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Origin of wheat in pasta, the Italian decree notified to Brussels

Origin of the wheat in pasta. Minister Maurizio Martina made a trio with the mandatory labeling of XNUMX cups milk, rice and wheat. And he can play poker by playing the easiest card of all, the origin of the meat in the restaurant. (1)

The decree on the origin of wheat had been the subject of a tug-of-war, in 2016, between the departments for Economic Development and Agricultural Policies. As a result of the cd battle of the grain, which flared up last July.

On 12.5.2017 Italy notified in Brussels the scheme of 'inter-ministerial decree concerning the indication of the origin on the label of durum wheat for durum wheat semolina pasta, in implementation of Regulation (EU) no. 1169/2011, relating to the provision of food information to consumers'(See Annex DM scheme of grain origin_12 May sent to Brux).

Origin of the wheat in pasta, the decree

In the introduction, the Common Customs Code (2) and the EU regulation 1169/11 are recalled, on consumer information relating to food products. The so-called FIR, Food Information Regulation, which is particularly relevant in the two parts where:

- the European Commission has been delegated (3) to present a report on the advisability of extending the mandatory indication of origin to mono-ingredient foods or foods with a primary ingredient (> 50%),

- the Commission has received a mandate to define the information criteria on the provenance of the primary ingredient, when it does not coincide with the declared 'Made in'. (4)

But nothing has been done in Brussels to ensure transparency on the origin of food, notwithstanding the repeated reminders of the European Parliament. And it is therefore that the Member States have taken action in Italy as in France.

Wheat origin labeling

The labels of durum wheat semolina pasta (5) must contain the indications of:

to) 'Wheat cultivation country‘,

b) 'Country of milling', that is to say the one where the durum wheat semolina was obtained (article 2).

In the case of 'grains grown or semolina obtained in several countries'the use of the terms' EU', 'non-EU', 'EU and non-EU' is allowed, as appropriate (Article 3).

With a simplification that will make it possible to enhance the selections made in Italian pasta factories. If the wheat used has been grown for at least 50% in a single national territory, the name of that country can be reported followed by the words 'and other countries ... (' EU, 'non-EU', 'EU and non-EU') .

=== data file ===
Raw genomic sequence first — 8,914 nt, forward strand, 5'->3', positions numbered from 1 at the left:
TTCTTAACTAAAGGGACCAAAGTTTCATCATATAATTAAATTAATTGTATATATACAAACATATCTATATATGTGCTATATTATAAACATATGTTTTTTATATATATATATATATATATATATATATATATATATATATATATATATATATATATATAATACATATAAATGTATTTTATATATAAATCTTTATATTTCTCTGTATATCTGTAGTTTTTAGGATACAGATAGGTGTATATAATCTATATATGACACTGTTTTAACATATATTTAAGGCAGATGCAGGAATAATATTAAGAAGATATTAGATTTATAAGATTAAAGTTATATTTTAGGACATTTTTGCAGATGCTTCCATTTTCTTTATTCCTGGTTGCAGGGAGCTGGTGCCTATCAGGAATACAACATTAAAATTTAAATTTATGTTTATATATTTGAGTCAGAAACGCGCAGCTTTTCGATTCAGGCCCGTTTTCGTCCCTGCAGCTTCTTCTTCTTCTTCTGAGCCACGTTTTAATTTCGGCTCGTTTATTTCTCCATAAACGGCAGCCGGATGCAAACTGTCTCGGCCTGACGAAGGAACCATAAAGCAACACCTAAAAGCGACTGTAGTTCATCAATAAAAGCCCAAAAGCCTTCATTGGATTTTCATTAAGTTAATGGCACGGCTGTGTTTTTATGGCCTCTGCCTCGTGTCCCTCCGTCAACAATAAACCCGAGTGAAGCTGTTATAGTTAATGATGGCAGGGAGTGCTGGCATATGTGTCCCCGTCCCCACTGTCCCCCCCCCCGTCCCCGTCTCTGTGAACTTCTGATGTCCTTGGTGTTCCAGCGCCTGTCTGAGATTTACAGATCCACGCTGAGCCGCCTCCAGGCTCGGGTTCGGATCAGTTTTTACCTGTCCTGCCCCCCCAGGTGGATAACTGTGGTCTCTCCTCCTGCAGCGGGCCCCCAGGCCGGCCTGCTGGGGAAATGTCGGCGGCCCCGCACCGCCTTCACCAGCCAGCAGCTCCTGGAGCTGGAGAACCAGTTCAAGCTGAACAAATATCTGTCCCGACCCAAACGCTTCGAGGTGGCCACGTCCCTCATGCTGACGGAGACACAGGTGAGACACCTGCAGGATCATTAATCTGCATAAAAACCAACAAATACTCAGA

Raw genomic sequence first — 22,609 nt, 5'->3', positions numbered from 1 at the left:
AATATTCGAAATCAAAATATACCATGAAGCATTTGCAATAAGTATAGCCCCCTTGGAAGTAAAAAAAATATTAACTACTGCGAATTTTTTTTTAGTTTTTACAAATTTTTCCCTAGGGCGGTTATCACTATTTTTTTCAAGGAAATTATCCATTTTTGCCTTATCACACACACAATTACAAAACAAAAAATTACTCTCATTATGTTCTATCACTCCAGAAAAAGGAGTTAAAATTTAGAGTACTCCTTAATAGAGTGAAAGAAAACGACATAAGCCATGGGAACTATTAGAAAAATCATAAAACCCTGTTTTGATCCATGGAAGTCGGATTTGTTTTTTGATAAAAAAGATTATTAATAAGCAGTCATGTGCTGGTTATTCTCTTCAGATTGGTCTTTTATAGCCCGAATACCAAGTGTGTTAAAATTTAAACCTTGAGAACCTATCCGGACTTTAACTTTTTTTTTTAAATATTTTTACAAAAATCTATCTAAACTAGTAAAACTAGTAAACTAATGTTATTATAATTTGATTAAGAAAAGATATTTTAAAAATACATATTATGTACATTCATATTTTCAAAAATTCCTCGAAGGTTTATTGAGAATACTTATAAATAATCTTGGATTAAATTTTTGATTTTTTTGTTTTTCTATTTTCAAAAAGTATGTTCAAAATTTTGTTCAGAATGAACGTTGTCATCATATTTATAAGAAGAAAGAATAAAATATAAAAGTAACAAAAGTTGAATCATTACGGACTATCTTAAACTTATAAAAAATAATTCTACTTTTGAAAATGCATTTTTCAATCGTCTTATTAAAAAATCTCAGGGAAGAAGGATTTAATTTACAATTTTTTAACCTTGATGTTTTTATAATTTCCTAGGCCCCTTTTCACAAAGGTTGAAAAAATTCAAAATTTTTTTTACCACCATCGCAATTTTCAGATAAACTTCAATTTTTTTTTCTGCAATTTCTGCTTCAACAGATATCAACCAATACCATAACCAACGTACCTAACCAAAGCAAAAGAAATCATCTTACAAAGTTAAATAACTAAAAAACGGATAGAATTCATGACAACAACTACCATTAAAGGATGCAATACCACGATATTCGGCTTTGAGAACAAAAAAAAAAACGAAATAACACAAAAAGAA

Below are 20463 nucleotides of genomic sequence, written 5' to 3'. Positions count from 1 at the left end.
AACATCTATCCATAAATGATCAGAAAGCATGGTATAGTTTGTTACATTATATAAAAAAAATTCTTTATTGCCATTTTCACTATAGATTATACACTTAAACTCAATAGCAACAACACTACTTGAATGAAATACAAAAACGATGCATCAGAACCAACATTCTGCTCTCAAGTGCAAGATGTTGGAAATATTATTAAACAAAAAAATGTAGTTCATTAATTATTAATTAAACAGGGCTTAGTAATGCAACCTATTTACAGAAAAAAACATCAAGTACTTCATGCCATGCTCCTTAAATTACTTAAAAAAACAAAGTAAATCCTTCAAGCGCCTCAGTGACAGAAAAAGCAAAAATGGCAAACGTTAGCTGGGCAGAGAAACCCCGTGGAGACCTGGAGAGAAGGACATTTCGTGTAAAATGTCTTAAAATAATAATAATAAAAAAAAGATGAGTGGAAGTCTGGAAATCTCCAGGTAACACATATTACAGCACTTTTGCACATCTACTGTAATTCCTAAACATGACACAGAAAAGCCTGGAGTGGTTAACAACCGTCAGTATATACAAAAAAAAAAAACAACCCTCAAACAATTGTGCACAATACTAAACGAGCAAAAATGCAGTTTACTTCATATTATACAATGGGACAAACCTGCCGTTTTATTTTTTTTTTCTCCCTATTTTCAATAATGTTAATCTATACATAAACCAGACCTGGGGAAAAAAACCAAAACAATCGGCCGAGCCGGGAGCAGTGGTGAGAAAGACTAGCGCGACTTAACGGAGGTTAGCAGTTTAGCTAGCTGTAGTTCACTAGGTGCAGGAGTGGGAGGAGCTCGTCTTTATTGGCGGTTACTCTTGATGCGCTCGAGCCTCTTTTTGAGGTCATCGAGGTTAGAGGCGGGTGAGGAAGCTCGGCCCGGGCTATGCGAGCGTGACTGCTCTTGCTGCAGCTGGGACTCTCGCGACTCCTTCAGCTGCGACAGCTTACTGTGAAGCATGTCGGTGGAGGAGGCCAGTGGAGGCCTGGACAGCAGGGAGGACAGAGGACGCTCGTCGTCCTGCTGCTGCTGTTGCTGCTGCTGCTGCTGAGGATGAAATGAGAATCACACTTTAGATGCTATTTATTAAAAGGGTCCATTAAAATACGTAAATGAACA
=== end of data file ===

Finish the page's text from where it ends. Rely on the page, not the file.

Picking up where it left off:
The wording on the origin of the grain must come 'affixed on the label in an evident point and in the same field of vision (6) in order to be easily visible and clearly legible. They are not in any way hidden, obscured, limited or separated from other written or graphic indications or other elements likely to interfere'(Article 4).

The decree will obviously not apply pasta produced in other Member States in compliance with common standards. And it will cease to be effective on December 30, 2020. (7) As long as it does not fall upon it sooner the ax of the WTO, following the fierce protests of the USA and Canada.

Dario Dongo

Footnotes to the story
(1) The origin of meat in restaurants is the only indisputable provision, as it insists on matters under the exclusive jurisdiction of the Member States
(2) reg. EU 952/13, article 60
(3) reg. EU 1169/11, art. 26.5
(4) That is to say with the origin of the product, which is attributed to the country where it has undergone the last substantial transformation. See reg. EU 1169/11, art. 26.3
(5) The decree applies'to durum wheat pasta referred to in the decree of the President of the Republic February 9, 2001, n. 187, with the exception of the pasta referred to in art. 9 and 12 of the same Presidential Decree 187/2001'
(6) Which field of view, however, is not specified. How it would have been useful for a uniform application of the law. In addition to limiting the arbitrariness of the supervisory bodies
(7) A stratagem already used in the decrees on the origin of milk and rice, to reduce the risk of disputes by the Commission and other Member States

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Dario Dongo, lawyer and journalist, PhD in international food law, founder of WIISE (FARE - GIFT - Food Times) and Égalité.

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